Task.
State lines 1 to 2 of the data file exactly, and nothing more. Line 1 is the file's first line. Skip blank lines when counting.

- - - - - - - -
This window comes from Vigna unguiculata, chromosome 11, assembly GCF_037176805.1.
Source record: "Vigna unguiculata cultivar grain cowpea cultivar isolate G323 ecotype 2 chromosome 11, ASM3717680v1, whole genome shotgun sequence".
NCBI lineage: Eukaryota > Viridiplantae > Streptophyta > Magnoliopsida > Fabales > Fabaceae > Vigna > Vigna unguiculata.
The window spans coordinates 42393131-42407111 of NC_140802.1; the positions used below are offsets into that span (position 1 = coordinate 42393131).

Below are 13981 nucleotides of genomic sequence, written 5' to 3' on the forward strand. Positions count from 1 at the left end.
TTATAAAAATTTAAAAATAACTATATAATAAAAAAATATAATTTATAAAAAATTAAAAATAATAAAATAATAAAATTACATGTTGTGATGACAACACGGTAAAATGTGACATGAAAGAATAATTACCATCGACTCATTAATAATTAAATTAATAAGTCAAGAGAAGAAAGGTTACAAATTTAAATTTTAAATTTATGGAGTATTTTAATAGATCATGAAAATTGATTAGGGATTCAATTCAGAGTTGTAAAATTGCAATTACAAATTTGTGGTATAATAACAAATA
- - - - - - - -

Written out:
This window comes from Vigna unguiculata, chromosome 11, assembly GCF_037176805.1.
Source record: "Vigna unguiculata cultivar grain cowpea cultivar isolate G323 ecotype 2 chromosome 11, ASM3717680v1, whole genome shotgun sequence".